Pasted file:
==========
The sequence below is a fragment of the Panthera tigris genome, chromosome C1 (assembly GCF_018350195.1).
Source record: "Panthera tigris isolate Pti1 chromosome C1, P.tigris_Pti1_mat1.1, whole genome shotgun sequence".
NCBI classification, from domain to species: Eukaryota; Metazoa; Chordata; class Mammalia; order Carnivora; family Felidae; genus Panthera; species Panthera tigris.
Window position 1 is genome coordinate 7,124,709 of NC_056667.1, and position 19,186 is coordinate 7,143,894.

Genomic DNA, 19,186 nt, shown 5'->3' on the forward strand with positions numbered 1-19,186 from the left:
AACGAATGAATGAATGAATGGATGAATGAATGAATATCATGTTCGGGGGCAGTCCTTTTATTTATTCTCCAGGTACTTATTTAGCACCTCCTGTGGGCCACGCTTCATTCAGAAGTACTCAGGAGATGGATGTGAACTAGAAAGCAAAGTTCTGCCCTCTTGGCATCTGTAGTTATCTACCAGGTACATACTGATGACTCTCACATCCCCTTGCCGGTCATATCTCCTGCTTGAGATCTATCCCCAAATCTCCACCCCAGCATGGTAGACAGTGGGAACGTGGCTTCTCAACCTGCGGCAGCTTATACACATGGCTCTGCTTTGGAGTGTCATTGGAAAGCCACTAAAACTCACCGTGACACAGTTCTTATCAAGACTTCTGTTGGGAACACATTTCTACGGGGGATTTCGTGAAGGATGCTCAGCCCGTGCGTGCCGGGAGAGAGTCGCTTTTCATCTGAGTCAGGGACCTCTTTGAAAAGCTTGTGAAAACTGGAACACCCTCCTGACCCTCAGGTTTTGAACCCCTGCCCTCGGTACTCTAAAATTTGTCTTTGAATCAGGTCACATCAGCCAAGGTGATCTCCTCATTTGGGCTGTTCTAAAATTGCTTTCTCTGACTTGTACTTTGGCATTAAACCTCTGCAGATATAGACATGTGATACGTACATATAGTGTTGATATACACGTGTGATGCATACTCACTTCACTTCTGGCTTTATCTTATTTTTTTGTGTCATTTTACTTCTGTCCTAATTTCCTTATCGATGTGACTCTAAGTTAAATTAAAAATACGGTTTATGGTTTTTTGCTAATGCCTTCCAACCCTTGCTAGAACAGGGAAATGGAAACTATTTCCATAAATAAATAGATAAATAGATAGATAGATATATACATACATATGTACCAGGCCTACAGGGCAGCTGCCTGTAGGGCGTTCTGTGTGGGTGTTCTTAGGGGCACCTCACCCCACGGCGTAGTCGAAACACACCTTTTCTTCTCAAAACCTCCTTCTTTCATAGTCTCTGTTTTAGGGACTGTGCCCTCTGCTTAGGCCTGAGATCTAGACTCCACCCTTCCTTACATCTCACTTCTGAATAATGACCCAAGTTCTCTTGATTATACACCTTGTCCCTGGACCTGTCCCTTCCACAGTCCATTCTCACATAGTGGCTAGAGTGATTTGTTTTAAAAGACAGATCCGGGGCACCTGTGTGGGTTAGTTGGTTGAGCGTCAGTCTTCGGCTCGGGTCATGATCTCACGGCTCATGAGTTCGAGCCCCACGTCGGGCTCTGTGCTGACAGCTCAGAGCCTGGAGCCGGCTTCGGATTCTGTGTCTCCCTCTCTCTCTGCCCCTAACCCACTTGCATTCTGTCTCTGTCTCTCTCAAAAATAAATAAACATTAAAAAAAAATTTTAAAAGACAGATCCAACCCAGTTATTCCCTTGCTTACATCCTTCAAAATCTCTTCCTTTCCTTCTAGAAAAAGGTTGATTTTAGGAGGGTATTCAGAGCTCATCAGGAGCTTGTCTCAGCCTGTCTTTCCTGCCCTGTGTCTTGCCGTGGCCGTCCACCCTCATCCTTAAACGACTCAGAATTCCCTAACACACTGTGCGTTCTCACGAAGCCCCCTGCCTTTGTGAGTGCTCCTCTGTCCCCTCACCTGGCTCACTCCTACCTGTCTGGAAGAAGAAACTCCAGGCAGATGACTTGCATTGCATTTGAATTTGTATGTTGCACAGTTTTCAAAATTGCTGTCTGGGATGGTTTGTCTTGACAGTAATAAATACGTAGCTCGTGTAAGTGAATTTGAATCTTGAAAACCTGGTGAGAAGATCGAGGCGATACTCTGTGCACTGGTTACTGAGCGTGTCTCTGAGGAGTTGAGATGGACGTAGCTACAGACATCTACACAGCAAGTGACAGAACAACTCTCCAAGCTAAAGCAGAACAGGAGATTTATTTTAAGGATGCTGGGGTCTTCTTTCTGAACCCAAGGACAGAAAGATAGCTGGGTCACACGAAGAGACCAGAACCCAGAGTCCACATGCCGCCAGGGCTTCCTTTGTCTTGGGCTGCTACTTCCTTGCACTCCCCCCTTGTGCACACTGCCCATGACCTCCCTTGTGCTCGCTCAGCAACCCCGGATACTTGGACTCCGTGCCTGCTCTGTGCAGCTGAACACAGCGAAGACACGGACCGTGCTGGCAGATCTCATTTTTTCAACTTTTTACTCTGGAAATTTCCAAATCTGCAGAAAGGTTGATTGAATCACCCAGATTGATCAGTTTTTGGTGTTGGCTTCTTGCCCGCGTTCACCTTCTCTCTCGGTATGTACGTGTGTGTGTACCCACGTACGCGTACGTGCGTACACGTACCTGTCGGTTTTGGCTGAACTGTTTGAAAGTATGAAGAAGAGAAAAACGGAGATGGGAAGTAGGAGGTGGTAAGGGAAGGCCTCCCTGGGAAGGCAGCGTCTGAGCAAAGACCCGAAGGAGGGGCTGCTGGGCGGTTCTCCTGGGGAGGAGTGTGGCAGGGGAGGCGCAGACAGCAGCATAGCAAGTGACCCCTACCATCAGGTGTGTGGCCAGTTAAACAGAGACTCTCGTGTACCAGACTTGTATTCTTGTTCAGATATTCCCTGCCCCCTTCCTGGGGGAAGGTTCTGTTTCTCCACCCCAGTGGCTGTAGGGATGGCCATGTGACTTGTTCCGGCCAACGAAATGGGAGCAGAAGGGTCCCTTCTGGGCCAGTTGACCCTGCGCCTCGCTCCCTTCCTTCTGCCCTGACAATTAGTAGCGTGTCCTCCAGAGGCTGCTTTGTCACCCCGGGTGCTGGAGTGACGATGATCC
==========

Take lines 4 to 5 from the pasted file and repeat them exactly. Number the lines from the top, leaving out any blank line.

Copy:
Window position 1 is genome coordinate 7,124,709 of NC_056667.1, and position 19,186 is coordinate 7,143,894.

Genomic DNA, 19,186 nt, shown 5'->3' on the forward strand with positions numbered 1-19,186 from the left: